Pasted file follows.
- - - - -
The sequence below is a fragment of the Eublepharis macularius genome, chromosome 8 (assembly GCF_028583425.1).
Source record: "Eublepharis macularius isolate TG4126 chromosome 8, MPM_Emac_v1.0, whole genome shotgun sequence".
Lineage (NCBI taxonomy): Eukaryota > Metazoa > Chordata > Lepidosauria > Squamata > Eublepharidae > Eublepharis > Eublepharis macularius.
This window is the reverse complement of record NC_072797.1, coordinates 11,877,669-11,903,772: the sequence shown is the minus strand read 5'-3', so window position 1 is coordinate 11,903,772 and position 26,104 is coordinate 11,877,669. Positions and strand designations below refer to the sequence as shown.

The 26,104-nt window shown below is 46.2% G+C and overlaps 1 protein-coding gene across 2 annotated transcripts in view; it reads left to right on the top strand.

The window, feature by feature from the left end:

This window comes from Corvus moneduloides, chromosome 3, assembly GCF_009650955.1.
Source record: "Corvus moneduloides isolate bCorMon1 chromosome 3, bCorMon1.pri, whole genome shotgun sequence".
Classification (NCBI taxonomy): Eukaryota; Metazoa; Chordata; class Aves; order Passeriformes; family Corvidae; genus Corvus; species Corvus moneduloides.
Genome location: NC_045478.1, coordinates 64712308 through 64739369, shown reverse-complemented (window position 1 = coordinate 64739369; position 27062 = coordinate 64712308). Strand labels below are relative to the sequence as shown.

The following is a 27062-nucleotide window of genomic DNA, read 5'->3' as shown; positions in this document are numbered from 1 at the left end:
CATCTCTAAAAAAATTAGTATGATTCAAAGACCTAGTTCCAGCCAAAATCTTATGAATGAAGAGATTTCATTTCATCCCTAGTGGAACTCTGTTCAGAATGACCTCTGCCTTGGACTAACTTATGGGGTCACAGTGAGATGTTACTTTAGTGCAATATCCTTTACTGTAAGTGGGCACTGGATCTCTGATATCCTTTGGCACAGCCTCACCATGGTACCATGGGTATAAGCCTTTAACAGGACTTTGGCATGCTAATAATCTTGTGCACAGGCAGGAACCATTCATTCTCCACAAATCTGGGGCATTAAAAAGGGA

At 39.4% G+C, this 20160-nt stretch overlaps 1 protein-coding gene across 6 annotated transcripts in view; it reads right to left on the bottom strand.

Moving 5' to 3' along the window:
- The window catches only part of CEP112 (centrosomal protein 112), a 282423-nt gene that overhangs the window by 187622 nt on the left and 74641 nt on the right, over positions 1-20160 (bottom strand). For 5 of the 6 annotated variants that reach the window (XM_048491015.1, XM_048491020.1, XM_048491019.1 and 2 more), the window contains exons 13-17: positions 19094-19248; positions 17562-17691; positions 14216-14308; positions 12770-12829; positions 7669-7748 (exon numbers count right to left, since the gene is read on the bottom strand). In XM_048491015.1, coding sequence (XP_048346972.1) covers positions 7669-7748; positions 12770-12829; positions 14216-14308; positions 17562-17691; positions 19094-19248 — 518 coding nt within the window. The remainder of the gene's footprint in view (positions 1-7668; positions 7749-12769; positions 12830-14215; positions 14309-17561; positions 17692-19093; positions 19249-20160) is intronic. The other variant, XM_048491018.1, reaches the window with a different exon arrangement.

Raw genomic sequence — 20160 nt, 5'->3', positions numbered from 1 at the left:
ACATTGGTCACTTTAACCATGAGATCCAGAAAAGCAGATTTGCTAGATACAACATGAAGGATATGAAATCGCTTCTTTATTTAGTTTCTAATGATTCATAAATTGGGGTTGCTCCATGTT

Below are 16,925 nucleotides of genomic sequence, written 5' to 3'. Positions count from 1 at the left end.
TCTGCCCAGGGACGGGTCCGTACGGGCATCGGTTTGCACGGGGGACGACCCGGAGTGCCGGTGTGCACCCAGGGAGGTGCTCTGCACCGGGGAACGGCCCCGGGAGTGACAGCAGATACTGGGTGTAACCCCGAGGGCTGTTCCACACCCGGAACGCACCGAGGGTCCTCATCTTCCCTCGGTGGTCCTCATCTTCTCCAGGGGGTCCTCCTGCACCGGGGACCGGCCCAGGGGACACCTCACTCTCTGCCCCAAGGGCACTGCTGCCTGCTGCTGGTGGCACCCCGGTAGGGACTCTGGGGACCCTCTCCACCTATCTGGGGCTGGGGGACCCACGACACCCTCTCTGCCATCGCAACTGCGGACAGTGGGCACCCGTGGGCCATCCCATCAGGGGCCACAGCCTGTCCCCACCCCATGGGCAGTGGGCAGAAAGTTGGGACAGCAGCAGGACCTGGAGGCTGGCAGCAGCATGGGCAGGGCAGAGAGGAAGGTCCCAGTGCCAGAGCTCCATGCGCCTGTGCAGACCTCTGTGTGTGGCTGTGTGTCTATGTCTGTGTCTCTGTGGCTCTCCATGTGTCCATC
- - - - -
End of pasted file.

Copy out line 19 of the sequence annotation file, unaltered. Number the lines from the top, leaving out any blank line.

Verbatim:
TCTGCCCAGGGACGGGTCCGTACGGGCATCGGTTTGCACGGGGGACGACCCGGAGTGCCGGTGTGCACCCAGGGAGGTGCTCTGCACCGGGGAACGGCCCCGGGAGTGACAGCAGATACTGGGTGTAACCCCGAGGGCTGTTCCACACCCGGAACGCACCGAGGGTCCTCATCTTCCCTCGGTGGTCCTCATCTTCTCCAGGGGGTCCTCCTGCACCGGGGACCGGCCCAGGGGACACCTCACTCTCTGCCCCAAGGGCACTGCTGCCTGCTGCTGGTGGCACCCCGGTAGGGACTCTGGGGACCCTCTCCACCTATCTGGGGCTGGGGGACCCACGACACCCTCTCTGCCATCGCAACTGCGGACAGTGGGCACCCGTGGGCCATCCCATCAGGGGCCACAGCCTGTCCCCACCCCATGGGCAGTGGGCAGAAAGTTGGGACAGCAGCAGGACCTGGAGGCTGGCAGCAGCATGGGCAGGGCAGAGAGGAAGGTCCCAGTGCCAGAGCTCCATGCGCCTGTGCAGACCTCTGTGTGTGGCTGTGTGTCTATGTCTGTGTCTCTGTGGCTCTCCATGTGTCCATC